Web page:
A great pitch needs a great story.

Here’s how to tell yours.

There is a key moment of any pitch when you pause, when you look up at your audience. Sometimes it comes early, sometimes not until you finish. In that most dangerous of moments, that moment of maximum vulnerability, if you’re paying attention, you’ll know whether you’re going to get a yes, a maybe or a no.

Whether you’re pitching your business to an investor, your product to a customer, your ideas to co-workers or yourself to an employer, the same golden rule always applies:

All (real) decisions are emotional. They come from our own personal emotional journeys

After a great pitch, your audience wants your audience you to succeed, wants to purchase your product and wants to see you realize your vision.

You want your audience leaning in — looking for reasons to say yes

It’s true that reason and logic play some role in decisions, but they mostly serve to limit potential choices and later to justify decisions.

The more important a decision is, the larger the role emotion plays

Storytelling is about emotion

How can you affect how they feel about you/your idea/your product? Great storytelling.

Great storytelling leads your audience on an emotional journey that leads them to want what you’re selling.

Think about great movies, shows or books. They can make you feel comfortable in the most inhospitable places, get you to root for the bad guy, shape how you think about an issue, challenge you to rethink your positions.

Stories are powerful tools to transfer belief, support or enthusiasm for a viewpoint, product, experience or decision.

Why are stories so impactful?

Everyone brings their own viewpoint and personal experiences to decisions. As a result, what may seem obvious to you often isn’t for other people, no matter how reasonable, ethical and/or intelligent they are.

You can’t assume that when presented with the same evidence that other people will come to the same conclusion.

Even a diverse, heterogeneous audience in a movie theatre watching a great movie will mostly feel the same way about the characters, the tensions and the resolutions.

Stories are a mechanism to bring an audience on an emotional journey FROM one view TO another view.

The greater the emotional experience, the greater the conviction and appetite for risk defending the conviction.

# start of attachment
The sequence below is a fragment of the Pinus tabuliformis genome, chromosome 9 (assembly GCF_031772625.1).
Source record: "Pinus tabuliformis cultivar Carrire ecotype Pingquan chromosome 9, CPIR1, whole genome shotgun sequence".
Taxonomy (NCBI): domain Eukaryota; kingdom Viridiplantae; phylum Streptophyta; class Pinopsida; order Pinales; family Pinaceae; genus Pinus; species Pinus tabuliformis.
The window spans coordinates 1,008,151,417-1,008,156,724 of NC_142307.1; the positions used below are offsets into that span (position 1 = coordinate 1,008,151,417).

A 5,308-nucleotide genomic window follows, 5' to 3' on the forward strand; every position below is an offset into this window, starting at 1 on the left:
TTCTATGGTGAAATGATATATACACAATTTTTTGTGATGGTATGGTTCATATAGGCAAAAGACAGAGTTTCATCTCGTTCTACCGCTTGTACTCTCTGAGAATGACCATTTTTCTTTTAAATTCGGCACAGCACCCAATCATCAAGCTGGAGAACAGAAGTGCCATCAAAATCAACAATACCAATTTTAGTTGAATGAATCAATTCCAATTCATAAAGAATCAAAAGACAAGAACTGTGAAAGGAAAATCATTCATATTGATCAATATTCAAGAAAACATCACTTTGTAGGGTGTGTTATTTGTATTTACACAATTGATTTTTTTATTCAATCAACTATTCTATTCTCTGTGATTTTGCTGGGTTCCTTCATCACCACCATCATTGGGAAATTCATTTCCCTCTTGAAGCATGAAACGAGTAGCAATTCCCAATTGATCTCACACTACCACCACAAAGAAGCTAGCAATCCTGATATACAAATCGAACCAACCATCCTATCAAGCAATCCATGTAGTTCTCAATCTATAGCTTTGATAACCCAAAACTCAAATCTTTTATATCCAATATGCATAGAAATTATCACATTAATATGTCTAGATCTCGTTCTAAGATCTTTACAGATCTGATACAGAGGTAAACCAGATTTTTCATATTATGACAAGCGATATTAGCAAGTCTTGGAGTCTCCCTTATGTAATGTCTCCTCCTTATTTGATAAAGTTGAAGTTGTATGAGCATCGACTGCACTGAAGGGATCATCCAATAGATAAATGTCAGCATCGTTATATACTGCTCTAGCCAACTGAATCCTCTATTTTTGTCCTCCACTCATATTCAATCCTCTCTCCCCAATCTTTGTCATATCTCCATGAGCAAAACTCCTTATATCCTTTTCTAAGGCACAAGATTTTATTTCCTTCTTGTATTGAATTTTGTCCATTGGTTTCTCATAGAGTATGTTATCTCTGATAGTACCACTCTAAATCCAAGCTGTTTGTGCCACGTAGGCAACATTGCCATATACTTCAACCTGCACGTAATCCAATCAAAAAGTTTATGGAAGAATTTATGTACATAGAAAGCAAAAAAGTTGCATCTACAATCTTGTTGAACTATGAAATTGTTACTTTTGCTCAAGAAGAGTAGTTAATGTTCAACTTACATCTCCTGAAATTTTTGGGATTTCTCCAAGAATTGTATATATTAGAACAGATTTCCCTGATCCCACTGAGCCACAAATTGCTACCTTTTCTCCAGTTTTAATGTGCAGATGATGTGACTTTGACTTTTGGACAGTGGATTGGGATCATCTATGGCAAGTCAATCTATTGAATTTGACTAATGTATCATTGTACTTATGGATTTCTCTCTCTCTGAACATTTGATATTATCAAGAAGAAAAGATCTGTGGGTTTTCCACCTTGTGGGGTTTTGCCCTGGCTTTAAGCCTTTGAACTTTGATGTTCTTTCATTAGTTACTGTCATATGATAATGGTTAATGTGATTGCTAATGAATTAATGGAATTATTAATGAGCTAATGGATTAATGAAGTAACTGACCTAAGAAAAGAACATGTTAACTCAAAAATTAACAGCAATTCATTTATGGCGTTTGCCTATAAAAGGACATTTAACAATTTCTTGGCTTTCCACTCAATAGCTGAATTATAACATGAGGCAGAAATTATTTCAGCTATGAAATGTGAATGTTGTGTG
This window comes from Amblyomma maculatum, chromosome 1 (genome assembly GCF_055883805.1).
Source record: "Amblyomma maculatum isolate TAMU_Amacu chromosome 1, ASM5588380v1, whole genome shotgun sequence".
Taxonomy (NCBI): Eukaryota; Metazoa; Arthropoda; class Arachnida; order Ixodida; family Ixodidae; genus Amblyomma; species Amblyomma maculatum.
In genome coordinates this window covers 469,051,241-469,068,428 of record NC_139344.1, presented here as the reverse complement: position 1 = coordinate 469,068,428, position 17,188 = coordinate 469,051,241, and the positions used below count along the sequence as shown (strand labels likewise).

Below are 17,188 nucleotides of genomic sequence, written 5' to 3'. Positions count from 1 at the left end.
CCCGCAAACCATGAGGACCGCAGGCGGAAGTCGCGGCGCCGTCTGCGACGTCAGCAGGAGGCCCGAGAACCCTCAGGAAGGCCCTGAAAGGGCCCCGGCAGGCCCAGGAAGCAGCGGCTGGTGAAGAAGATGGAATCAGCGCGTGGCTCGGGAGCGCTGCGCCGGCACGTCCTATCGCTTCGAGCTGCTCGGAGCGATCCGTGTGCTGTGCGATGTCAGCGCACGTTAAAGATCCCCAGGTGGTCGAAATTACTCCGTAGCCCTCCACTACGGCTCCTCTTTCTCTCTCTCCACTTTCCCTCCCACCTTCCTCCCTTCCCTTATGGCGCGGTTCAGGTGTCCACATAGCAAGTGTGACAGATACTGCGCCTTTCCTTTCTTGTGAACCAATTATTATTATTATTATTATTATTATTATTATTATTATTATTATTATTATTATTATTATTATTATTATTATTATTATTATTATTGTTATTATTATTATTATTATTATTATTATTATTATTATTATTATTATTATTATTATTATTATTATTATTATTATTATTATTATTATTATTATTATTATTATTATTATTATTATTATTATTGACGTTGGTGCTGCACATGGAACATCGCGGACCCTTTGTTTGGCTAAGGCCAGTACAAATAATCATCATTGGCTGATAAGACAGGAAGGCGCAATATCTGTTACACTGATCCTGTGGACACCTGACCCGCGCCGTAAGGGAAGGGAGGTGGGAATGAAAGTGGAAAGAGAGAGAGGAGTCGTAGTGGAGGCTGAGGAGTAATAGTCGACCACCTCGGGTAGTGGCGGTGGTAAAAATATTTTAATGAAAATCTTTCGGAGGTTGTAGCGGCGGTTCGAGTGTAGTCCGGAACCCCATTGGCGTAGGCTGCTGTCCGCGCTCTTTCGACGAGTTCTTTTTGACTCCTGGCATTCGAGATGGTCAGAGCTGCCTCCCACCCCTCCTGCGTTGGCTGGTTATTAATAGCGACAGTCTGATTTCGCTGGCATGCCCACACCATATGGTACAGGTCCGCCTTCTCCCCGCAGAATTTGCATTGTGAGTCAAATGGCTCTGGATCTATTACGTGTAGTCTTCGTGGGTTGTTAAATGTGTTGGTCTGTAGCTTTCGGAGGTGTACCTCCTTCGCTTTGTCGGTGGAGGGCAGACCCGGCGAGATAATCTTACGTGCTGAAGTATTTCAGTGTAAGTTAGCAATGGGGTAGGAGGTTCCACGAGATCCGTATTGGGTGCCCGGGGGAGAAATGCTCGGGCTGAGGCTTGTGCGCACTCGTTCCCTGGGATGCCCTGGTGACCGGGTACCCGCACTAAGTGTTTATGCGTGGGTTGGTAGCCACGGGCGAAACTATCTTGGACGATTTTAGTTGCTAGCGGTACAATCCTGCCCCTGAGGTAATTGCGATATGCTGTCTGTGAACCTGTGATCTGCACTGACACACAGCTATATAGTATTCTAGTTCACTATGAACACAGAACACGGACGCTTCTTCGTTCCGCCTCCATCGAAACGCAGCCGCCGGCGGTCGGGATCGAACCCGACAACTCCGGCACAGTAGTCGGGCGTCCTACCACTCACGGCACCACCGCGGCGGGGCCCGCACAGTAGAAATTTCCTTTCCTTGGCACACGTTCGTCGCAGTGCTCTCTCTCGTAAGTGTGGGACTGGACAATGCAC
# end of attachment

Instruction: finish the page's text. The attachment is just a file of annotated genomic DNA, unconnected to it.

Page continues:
It’s impractical and probably undesirable to bring people on your own personal journey to get them to empathize with your beliefs.

Nobody, except maybe your mother, cares about YOUR journey. We all care about our own journeys

Stories are a way to package up an emotional journey in a controlled, effective, efficient way.

When you’re asking people to make a decision that impacts them — giving you money, adopting your ideas, they don’t care about your personal journey UNLESS they’ve been on it with you. That’s what storytelling can do — make you the tour guide, the narrator, the creator of your audience’s emotional journey.

Stories make abstract concepts into personal, emotional journeys. Great stories allow people to rationalize emotional decisions by providing easy to understand and repeat narratives.

So, how can you harness the power of great storytelling?

The short answer: learn from the masters. Great storytelling is all around us — in books, tv, movies.

The goal is to bring your audience into a world that you create for them, to care about the things you want them to care about, to feel the frustration, fear, pain that you’ll later resolve

The same elements that apply to making a great movie apply to telling a great business story:

  • Set up the context. Who are the characters? Where are they? What are they trying to do? Job-to-be-done is a great framework for this
  • Define the tension. What’s the core tension? What’s not working? Why are they anxious? What’s preventing them from reaching what they aspire to?